"Quebec has arguably the strongest animal welfare legislation in Canada, but its record of enforcement is one of the worst." Professor Wendy Adams, who teaches a course on animal law at the Faculty of Law at McGill, comments in the Gazette on allowing an alleged puppy mill to continue operating.
Researchers at McGill have found that the gap in life expectancy between white and black people in America has narrowed substantially, largely because of a decrease in deaths of young African American males from homicide and AIDS. The study, conducted by Sam Harper, a postdoctoral fellow in McGill's department of epidemiology, biostatistics and occupational health, and John Lynch, Canada research chair in population health, is published in the March 21 issue of the Journal of the American Medical Association.
Mark Wainberg, Bluma Brenner and colleagues at U de M presented new findings at an AIDS symposium in Montreal on Friday to add to a recently published eight-year study on transmission rates, published in April's Journal of Molecular Biology. Their study, out last month, showed that half of all HIV transmissions happen when newly infected people don't know they are carrying the virus. The new data, from 2,500 HIV patients in several Montreal clinics, dealt with transmission of drug-resistant HIV strains.
McGill professor emeritus Charles Taylor, a philosopher who says the world's problems can only be solved by considering both their secular and spiritual roots, was named Wednesday as the recipient of a religion award billed as the world's richest annual prize. Taylor, a professor of law and philosophy at Northwestern University, and emeritus professor of Philosophy at McGill, has won this year's Templeton Prize for Progress Toward Research or Discoveries About Spiritual Realities. The award is worth more than $1.5 million.
The South Pole Telescope, a 22-metre tall, 280-ton monstrosity housed in one of the coldest places on Earth, has successfully collected its first test observations. And now astrophysicists hope it will shed light on the mysteries of the universe. CTV speaks with McGill astrophysicist Matt Dobbs, who is involved in the project.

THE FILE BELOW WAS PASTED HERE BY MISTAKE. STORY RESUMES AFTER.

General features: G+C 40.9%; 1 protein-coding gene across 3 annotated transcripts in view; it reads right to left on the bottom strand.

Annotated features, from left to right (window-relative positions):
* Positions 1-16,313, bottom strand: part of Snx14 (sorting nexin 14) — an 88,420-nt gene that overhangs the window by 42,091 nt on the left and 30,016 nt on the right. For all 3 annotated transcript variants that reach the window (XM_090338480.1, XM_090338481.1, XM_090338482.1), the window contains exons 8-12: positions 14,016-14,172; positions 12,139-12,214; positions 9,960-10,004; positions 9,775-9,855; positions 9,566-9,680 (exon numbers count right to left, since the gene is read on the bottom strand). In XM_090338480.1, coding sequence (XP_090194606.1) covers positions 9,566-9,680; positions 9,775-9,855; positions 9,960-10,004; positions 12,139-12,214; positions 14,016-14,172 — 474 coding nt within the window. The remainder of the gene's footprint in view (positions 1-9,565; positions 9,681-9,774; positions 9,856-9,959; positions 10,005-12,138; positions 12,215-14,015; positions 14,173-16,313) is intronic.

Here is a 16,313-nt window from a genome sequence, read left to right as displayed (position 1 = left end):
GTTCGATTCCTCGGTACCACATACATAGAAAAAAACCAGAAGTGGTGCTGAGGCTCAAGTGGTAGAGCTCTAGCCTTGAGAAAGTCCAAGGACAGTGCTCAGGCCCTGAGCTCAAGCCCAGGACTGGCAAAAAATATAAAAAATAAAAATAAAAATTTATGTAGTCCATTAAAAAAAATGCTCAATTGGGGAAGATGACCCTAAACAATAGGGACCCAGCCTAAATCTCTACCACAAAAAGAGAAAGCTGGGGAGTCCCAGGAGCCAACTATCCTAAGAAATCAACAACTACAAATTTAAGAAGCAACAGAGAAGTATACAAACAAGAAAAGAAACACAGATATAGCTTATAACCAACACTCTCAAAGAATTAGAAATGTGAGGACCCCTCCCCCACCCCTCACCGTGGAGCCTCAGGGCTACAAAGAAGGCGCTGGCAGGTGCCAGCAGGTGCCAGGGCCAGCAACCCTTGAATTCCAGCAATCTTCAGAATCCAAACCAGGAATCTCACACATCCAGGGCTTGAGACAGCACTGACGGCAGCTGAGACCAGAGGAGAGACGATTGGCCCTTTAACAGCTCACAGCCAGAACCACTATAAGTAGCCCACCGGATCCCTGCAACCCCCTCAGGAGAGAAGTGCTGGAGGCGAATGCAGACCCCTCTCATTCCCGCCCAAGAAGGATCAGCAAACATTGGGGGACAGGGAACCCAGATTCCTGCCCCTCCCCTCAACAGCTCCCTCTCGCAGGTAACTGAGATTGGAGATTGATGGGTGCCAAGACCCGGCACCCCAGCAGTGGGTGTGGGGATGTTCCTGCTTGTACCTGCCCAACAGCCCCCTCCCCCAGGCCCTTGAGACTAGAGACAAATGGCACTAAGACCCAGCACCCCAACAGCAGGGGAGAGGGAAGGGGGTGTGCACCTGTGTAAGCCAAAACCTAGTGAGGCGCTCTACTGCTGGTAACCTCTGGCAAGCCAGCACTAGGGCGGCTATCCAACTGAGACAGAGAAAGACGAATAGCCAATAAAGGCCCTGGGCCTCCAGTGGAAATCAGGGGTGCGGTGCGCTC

"There's a mountain of clinical practice guidelines and recommendations out there, unfortunately, they're collecting dust on shelves." Dr. Eddy Lang, an emergency doc and assistant professor of medicine at McGill, should know. A longtime disciple of evidence-based medicine, Dr. Lang works in the fast-growing and relatively new area of medical research known as knowledge transfer, or KT for short. The holy grail of KT is getting medical research results to make the leap into clinical practice.
Haptics is the science of simulating pressure, texture, vibration and other sensations related to touch. Most of today's haptic devices rely on motors that either prod or vibrate the skin, but a new technology is emerging that is an even more flexible and effective means of stimulating the sense of touch: skin stretch. By laterally stretching the surface of the skin (without pushing or poking into it) it is possible to mimic the feeling of complex shapes and sensations. This is because the sense of touch seems to depend far more on the way in which the skin is deformed and stretched than it does on the degree of pressure applied. So it should be possible to recreate sensations purely by stretching skin, says Vincent Hayward, a researcher who first developed such a device at the Centre for Intelligent Machines at McGill University.